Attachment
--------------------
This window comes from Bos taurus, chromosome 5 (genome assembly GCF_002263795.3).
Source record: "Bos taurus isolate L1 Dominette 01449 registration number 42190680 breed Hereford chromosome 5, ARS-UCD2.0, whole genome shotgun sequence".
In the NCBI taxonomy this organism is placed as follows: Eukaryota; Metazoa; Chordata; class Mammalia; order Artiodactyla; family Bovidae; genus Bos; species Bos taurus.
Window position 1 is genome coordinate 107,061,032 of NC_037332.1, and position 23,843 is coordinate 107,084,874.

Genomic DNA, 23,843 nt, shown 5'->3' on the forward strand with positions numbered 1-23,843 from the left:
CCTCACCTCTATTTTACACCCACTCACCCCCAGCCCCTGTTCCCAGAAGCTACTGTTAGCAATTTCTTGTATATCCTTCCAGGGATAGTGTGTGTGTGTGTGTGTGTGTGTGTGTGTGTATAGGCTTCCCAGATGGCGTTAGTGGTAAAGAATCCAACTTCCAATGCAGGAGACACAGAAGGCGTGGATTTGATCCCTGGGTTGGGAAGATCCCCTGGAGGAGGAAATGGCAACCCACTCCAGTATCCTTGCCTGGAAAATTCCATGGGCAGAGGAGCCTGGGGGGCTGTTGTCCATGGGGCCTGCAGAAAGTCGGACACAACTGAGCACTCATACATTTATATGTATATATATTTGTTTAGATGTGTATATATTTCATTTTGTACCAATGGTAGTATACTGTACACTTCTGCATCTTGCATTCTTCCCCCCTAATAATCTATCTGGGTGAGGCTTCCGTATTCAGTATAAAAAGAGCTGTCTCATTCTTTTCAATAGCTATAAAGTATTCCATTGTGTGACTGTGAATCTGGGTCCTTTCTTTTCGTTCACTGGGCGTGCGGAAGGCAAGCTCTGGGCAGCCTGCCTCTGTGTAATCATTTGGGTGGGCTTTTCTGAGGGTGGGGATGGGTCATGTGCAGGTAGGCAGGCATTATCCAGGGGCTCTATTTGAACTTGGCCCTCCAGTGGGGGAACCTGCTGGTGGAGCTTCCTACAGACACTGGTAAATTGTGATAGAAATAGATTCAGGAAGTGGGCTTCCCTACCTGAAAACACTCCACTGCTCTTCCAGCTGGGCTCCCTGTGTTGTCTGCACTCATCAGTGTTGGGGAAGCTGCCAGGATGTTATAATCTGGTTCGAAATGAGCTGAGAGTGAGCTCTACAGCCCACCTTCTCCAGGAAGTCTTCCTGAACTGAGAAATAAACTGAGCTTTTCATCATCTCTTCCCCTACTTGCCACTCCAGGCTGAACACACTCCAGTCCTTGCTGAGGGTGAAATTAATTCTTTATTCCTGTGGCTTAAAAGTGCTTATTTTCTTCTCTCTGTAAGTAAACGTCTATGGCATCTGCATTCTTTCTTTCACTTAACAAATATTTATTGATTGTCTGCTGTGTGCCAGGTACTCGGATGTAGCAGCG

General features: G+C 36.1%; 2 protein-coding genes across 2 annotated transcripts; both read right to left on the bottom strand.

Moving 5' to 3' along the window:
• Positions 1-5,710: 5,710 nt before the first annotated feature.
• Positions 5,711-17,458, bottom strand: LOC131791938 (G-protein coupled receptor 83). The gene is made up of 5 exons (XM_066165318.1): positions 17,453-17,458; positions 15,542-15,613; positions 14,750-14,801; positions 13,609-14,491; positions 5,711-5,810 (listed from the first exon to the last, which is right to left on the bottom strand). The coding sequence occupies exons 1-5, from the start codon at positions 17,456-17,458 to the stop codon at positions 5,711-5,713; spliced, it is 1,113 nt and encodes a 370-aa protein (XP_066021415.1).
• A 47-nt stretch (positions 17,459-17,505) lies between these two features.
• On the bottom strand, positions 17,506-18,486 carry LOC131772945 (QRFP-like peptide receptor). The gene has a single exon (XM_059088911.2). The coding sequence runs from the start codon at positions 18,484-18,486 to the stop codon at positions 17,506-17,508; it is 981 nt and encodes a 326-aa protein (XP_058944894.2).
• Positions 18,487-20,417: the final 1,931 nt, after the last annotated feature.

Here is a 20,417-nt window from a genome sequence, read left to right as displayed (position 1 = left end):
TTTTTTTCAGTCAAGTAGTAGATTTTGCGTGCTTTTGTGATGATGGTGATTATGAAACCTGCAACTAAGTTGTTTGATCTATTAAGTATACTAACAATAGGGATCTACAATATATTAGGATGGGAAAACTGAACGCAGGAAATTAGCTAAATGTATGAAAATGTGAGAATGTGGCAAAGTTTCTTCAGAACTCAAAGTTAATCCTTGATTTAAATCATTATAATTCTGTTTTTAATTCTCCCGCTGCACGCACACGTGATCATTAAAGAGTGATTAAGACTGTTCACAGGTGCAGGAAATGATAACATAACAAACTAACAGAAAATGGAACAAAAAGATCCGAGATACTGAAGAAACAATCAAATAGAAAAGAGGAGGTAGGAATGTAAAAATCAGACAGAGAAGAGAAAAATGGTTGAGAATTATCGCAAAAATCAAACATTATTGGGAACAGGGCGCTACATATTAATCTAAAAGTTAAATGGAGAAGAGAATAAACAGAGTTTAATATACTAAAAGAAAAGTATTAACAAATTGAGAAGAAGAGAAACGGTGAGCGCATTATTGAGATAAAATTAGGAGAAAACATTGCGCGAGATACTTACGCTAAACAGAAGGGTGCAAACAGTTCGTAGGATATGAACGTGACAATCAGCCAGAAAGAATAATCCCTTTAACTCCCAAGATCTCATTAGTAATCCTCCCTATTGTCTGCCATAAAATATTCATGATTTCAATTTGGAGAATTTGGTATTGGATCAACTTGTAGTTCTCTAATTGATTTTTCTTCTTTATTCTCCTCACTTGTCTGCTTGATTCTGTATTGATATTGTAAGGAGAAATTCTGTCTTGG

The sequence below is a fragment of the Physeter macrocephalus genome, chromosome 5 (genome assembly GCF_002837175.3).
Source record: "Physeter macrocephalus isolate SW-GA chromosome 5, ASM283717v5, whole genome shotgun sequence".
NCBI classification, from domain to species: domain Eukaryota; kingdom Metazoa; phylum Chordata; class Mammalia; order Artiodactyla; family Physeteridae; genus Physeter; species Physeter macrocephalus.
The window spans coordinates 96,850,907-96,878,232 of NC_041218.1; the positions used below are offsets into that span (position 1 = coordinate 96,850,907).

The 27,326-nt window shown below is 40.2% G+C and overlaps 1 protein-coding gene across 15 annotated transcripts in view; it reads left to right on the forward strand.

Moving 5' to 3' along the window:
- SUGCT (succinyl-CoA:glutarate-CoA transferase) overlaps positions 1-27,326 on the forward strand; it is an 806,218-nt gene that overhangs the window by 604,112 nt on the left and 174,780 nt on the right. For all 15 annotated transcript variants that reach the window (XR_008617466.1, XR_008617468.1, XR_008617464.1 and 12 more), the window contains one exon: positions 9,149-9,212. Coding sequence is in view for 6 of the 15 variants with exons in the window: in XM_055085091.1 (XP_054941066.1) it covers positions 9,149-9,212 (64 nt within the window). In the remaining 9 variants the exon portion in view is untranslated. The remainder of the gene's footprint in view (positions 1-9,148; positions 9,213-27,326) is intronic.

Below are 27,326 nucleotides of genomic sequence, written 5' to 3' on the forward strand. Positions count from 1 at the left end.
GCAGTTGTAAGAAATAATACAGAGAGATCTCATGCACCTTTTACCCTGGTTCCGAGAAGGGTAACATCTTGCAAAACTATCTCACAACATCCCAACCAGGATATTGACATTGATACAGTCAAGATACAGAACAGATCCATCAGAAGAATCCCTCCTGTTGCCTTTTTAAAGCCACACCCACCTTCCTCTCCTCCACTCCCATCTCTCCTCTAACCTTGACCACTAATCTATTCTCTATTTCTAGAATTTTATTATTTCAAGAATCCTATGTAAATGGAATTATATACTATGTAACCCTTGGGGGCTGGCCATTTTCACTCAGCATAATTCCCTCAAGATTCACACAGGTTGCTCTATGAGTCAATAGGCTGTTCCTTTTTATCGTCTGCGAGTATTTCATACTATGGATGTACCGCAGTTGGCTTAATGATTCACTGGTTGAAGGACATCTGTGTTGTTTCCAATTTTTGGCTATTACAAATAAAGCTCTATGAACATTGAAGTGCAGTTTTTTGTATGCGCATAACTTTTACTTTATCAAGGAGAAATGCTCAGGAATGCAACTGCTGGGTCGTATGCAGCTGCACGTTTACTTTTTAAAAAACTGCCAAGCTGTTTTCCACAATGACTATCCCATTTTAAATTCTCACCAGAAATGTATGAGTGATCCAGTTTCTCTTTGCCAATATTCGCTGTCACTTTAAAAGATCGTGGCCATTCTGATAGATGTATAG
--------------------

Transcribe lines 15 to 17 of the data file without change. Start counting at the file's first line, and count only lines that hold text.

TTTTTTTCAGTCAAGTAGTAGATTTTGCGTGCTTTTGTGATGATGGTGATTATGAAACCTGCAACTAAGTTGTTTGATCTATTAAGTATACTAACAATAGGGATCTACAATATATTAGGATGGGAAAACTGAACGCAGGAAATTAGCTAAATGTATGAAAATGTGAGAATGTGGCAAAGTTTCTTCAGAACTCAAAGTTAATCCTTGATTTAAATCATTATAATTCTGTTTTTAATTCTCCCGCTGCACGCACACGTGATCATTAAAGAGTGATTAAGACTGTTCACAGGTGCAGGAAATGATAACATAACAAACTAACAGAAAATGGAACAAAAAGATCCGAGATACTGAAGAAACAATCAAATAGAAAAGAGGAGGTAGGAATGTAAAAATCAGACAGAGAAGAGAAAAATGGTTGAGAATTATCGCAAAAATCAAACATTATTGGGAACAGGGCGCTACATATTAATCTAAAAGTTAAATGGAGAAGAGAATAAACAGAGTTTAATATACTAAAAGAAAAGTATTAACAAATTGAGAAGAAGAGAAACGGTGAGCGCATTATTGAGATAAAATTAGGAGAAAACATTGCGCGAGATACTTACGCTAAACAGAAGGGTGCAAACAGTTCGTAGGATATGAACGTGACAATCAGCCAGAAAGAATAATCCCTTTAACTCCCAAGATCTCATTAGTAATCCTCCCTATTGTCTGCCATAAAATATTCATGATTTCAATTTGGAGAATTTGGTATTGGATCAACTTGTAGTTCTCTAATTGATTTTTCTTCTTTATTCTCCTCACTTGTCTGCTTGATTCTGTATTGATATTGTAAGGAGAAATTCTGTCTTGG

The sequence below is a fragment of the Physeter macrocephalus genome, chromosome 5 (genome assembly GCF_002837175.3).
Source record: "Physeter macrocephalus isolate SW-GA chromosome 5, ASM283717v5, whole genome shotgun sequence".